Saturday, 10 February 2018

Planetary Characters in Agrippa

The importance of these particular characters is so great because they became very popular after the book`s publication, becoming a source for magical manuscripts, talismans and paraphernalia well until the present day. 

They are also the first set of characters I`ve seen in my early teens, when I had no Internet connection or access to books, photocopied by a gracious lady from a treatise of Dom Pernety and sent to me from another city by mail (you know, regular envelope, handwritten letter), whereupon I fell in love with mysterious characters and magical things.  

A lengthy introduction to Agrippa`s work would be pointless here. First edition of the first book appears in 1531, second edition in 1533 then republished copiously. I`ve selected four Latin editions, one English and one French from all the editions available online. 

The origin of these characters is quite obvious, as Joseph Peterson  found: the work on chiromancy of Batholomeus della Rocca (Cocles) Chyromantie ac phisionomie anastasis (Bononie 1504). I posted an articles on these characters HERE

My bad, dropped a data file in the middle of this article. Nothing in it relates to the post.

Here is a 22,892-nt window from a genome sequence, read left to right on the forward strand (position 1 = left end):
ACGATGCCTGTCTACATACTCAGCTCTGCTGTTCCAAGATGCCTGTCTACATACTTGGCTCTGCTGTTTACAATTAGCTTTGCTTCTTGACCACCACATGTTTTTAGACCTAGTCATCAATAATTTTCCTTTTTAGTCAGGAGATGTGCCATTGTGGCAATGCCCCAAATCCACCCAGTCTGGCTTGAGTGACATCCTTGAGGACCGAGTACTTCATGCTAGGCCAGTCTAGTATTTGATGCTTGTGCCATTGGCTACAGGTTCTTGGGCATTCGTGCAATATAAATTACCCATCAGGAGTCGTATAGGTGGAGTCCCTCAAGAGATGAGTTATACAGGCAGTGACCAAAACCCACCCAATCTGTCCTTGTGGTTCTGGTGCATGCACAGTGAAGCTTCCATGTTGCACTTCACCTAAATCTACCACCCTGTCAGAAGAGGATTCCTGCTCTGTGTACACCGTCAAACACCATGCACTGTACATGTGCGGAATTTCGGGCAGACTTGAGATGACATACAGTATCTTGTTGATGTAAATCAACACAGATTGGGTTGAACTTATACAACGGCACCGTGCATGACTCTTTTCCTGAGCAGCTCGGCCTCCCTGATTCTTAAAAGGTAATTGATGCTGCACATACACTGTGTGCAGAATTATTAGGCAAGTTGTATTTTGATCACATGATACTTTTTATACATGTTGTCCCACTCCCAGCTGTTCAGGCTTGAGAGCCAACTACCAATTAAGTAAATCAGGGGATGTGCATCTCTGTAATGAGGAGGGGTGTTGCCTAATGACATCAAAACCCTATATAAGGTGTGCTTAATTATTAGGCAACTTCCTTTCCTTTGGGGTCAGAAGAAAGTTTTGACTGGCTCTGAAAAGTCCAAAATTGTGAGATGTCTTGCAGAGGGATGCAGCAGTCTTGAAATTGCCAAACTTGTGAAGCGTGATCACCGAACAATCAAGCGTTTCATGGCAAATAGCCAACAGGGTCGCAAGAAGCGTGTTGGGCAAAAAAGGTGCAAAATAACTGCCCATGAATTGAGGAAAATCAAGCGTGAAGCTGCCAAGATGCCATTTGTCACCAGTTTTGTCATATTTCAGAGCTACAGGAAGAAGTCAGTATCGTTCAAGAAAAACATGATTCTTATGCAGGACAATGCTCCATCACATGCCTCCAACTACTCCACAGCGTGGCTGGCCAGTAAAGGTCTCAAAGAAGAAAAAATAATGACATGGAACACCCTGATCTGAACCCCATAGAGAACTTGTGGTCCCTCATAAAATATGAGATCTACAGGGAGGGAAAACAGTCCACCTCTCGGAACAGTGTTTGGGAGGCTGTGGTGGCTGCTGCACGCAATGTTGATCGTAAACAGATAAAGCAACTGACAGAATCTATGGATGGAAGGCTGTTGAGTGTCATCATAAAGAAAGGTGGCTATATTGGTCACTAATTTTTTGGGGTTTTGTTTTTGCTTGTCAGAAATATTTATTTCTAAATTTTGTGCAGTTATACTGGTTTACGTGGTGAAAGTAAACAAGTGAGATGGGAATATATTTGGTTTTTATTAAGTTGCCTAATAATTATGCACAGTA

Can we be sure that`s where they were taken from? Think we can be pretty sure. Here`s what Heinrich himself writes about these in Chapter XXXIII

Whence very few of those things became known to us, which the ancient Philosophers, & Chyromancers [chiromancers] attained to, partly by reason, and partly by experience, and there be many things yet ly hid in the treasury of nature. We shall here in this place note some few Seals,and Characters of the Planets, such as the ancient Chyromancers [chiromancers] knew in the hands of men. These doth Julian call sacred, and divine letters, seeing that by them, according to the holy Scripture is the life of men writ in their hands. And there are in all Nations, and Languages alwaies the same, and like to them, and permanent; to which were added, and found out afterwards many more, as by the ancient, so by latter Chyromancers [chiromancers]. And they that would know them must have recourse to their Volumes. It is sufficient here to shew from whence the Characters of Nature have their originall, and in what things they are to be enquired after.

A possible source is also Johann Hartlieb`s Die Kunst Ciromantia (The Art of Chiromancy) but that shows no strings of characters like Cocles, although it`s littered with mystical letters (lame pun intended).